buried in Ford Cemetery on what was originally Traylor property.
Mariah TRAYLOR departed this life June 7th 1858. She was born in Bourbon County KY, March 11th 1799, daughter of James and Elizabeth AIKMAN; married in Indiana in 1818, Professed Religion 1822, united with teh Presbyterian Church. Removed to Arkansas, 1839 where she connected with the Methodist Church in consequence of not being convenient to the Presbyterians. Soon after she informed her friends by letter that she found religion just as good in the Methodist as in the Presbyterian Church. Removed to Texas in the fall of 1854; brought letter and again united with the Methodist Church. Since she first made a profession of religion, she has never been known to express a doubt of her acceptance with God. She has been a useful member of the church and society, a mother in Israel, strong in faith, fervent in spirit, instant in prayer, serving the Lord and doing good to her fellow beings. She died as she lived, full of faith and of the Holy Ghost. Calm and in her right mind, she bid adieu to her family and friends, gave them a parting kiss and her Seraph winged spirit ascended on high where love immortal is known. During a protracted illness of seven weeks she manifested an entire calmness and perfect resignation which astonished friends and puzzled skeptics. She left eight children, all members of the church, and a bereft husband, who still survives to fill for a time his station in life. He is a stewarrd and a class leader in our church, and a superintendant of a sabbath school. We deeply sympathize with the bereaved who mourn her loss; yet we know that our loss is her eternal gain, for she rests from her labor and her works do follows her.  W. S. SOUTH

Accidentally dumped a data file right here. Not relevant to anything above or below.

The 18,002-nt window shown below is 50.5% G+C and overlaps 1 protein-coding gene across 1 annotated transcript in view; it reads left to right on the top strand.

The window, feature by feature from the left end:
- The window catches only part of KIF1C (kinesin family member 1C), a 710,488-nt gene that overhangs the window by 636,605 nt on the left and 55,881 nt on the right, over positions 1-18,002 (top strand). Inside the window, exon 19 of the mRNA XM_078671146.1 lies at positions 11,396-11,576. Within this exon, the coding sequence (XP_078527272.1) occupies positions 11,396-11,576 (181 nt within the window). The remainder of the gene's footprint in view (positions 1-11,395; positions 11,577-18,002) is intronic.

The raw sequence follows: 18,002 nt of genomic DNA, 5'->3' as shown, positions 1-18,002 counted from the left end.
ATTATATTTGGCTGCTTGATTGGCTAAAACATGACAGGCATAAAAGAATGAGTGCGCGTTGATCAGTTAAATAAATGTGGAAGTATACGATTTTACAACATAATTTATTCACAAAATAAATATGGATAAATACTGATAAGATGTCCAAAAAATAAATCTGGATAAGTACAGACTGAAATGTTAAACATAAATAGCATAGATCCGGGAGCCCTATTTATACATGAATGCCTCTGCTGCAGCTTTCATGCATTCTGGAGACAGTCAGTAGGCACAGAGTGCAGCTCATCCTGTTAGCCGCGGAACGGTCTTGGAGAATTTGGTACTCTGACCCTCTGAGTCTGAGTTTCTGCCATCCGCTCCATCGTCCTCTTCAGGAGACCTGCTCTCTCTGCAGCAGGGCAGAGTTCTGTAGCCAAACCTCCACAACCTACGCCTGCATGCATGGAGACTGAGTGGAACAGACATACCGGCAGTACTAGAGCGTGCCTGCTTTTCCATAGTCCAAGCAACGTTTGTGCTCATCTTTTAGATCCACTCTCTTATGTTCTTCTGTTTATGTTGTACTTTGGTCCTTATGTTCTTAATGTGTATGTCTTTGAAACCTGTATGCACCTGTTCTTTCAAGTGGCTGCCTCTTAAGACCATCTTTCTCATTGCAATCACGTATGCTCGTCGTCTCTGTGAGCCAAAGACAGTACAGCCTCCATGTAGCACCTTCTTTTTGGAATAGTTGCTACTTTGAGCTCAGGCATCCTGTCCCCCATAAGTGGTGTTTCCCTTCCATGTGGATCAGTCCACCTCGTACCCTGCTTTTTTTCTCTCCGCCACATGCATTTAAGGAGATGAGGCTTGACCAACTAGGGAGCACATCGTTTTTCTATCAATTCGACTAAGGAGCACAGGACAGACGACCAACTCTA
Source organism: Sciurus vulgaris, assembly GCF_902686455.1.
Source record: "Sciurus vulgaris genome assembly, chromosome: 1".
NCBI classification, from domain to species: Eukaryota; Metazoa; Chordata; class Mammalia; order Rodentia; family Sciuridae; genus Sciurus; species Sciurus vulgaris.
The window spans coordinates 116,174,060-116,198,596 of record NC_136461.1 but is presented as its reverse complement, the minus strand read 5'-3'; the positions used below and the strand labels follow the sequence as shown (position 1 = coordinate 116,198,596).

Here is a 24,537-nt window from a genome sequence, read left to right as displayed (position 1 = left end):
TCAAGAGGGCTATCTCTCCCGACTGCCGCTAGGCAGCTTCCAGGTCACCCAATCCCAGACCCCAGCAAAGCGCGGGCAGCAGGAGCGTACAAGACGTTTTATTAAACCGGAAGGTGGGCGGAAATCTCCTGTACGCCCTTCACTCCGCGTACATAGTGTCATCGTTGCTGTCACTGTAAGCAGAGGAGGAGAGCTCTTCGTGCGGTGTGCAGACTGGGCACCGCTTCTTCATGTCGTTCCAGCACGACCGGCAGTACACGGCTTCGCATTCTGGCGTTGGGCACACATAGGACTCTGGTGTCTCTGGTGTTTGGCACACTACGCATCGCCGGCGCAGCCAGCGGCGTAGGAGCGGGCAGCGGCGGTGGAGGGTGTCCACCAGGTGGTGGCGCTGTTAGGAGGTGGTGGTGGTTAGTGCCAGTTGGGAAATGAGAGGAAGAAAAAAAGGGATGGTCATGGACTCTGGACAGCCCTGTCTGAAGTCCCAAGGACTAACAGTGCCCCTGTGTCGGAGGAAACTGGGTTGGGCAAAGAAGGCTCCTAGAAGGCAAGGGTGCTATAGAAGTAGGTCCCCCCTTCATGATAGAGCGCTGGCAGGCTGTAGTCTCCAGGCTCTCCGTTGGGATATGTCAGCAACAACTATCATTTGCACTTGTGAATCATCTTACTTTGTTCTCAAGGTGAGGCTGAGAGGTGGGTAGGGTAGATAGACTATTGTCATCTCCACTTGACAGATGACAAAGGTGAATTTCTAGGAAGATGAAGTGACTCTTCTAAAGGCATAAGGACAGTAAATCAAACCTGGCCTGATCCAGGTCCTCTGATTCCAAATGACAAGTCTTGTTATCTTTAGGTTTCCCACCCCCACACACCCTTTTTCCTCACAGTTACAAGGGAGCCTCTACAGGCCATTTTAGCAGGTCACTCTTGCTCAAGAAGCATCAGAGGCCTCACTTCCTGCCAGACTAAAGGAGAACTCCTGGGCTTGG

Children of Washington TRAYLER / Mariah AIKMAN
1) Barton Aikman 29 Dec 1819 Pike Co. IN - 21 Nov 1884 Hunt Co.? TX Burial:
South Sulphur Cemetery, Hunt Co., TX m. 19 Oct 1839 Pike Co. IN Mary Ann CHEW
2) Jesse Alford TRAYLER b: 14-Dec-1821 Pike Co., IN d:
10-Feb-1905 Forrestburg, Montague Co., TX Burial: Forestburg, Montague Co., TX
m 1) 20-Sep-1843 AR? Orleana REDDICK Montague Co., TX
m.2) 12 Sep 1875 Montague Co. TX Margaret Ann CARLTON
3) Elizabeth Mariah TRAYLOR b: 10-Mar-1824 Pike Co., IN d:
17-Jun-1868 Izard Co., AR Burial: Spring Creek Cemetery, Izard Co., AR m. 21 Oct 18465 Izard Co. AR Henry BENBROOK, Sr.
4) Anjaline TRAYLOR b: 06-Jun-1826 Pike Co., IN d: 20-Jun-1881 Rusk Co., TX Burial: Thomas-Gaston Cemetery, Rusk Co., TX m.21 Dec 1858 Johnson Station, Tarrant Co. TX William THOMAS
5) Harriett Malisa TRAYLER b: 21-Apr-1829 Pike Co., IN d: 27-Apr-1886
Tarrant Co., TX Burial: Ford Cemetery, Grand Prairie, Tarrant Co., TX
m1) 15 May 1852 AR Lewis CLIFTON m2) 1863/4 M. (Micajah?) GOODWIN m.3) 1870-1872 Tarrant Co. TX John MEYERS
6) James Washington TRAYLOR b: 16-Apr-1831 d: 06-Aug-1864 MO m. 26 Feb 1857 TX Sarah E.
7) Mary Jane TRAYLOR b: 29-Sep-1833 Pike Co., IN d: 09-Mar-1835 Pike Co., IN
8) Mariah Jain TRAYLOR b: 05-May-1835 Petersburg, Pike Co., IN d: 07-Feb-1907 Tarrant Co., TX Burial: 08-Feb-1907 Hudson Cemetery, Kennedale,
Tarrant Co., TX m. 13 Sep 1865 Tarrant Co. TX Wesley Thomas MURPHY